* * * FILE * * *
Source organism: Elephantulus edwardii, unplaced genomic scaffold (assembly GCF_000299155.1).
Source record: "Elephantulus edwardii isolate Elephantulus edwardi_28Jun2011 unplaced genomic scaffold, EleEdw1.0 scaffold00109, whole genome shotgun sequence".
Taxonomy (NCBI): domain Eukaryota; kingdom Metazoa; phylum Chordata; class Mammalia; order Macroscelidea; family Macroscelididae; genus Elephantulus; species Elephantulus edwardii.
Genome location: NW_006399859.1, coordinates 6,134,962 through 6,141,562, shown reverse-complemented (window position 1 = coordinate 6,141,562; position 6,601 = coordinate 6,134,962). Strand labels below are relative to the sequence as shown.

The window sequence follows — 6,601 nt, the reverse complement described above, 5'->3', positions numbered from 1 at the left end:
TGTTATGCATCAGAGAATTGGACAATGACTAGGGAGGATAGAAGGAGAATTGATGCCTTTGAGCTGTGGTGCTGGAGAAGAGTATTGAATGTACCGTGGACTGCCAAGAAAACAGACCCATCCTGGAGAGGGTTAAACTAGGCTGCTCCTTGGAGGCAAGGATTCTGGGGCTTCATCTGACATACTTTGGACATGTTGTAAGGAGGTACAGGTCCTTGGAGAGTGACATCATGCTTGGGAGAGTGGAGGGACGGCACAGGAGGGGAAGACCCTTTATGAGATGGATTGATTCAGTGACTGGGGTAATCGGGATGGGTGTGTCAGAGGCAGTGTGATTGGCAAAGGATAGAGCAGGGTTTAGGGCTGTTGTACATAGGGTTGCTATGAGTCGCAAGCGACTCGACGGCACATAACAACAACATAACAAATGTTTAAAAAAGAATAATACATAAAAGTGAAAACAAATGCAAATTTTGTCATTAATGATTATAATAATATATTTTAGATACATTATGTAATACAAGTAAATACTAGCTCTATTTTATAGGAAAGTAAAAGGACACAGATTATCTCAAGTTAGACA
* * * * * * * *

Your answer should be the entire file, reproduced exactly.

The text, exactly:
Source organism: Elephantulus edwardii, unplaced genomic scaffold (assembly GCF_000299155.1).
Source record: "Elephantulus edwardii isolate Elephantulus edwardi_28Jun2011 unplaced genomic scaffold, EleEdw1.0 scaffold00109, whole genome shotgun sequence".
Taxonomy (NCBI): domain Eukaryota; kingdom Metazoa; phylum Chordata; class Mammalia; order Macroscelidea; family Macroscelididae; genus Elephantulus; species Elephantulus edwardii.
Genome location: NW_006399859.1, coordinates 6,134,962 through 6,141,562, shown reverse-complemented (window position 1 = coordinate 6,141,562; position 6,601 = coordinate 6,134,962). Strand labels below are relative to the sequence as shown.

The window sequence follows — 6,601 nt, the reverse complement described above, 5'->3', positions numbered from 1 at the left end:
TGTTATGCATCAGAGAATTGGACAATGACTAGGGAGGATAGAAGGAGAATTGATGCCTTTGAGCTGTGGTGCTGGAGAAGAGTATTGAATGTACCGTGGACTGCCAAGAAAACAGACCCATCCTGGAGAGGGTTAAACTAGGCTGCTCCTTGGAGGCAAGGATTCTGGGGCTTCATCTGACATACTTTGGACATGTTGTAAGGAGGTACAGGTCCTTGGAGAGTGACATCATGCTTGGGAGAGTGGAGGGACGGCACAGGAGGGGAAGACCCTTTATGAGATGGATTGATTCAGTGACTGGGGTAATCGGGATGGGTGTGTCAGAGGCAGTGTGATTGGCAAAGGATAGAGCAGGGTTTAGGGCTGTTGTACATAGGGTTGCTATGAGTCGCAAGCGACTCGACGGCACATAACAACAACATAACAAATGTTTAAAAAAGAATAATACATAAAAGTGAAAACAAATGCAAATTTTGTCATTAATGATTATAATAATATATTTTAGATACATTATGTAATACAAGTAAATACTAGCTCTATTTTATAGGAAAGTAAAAGGACACAGATTATCTCAAGTTAGACA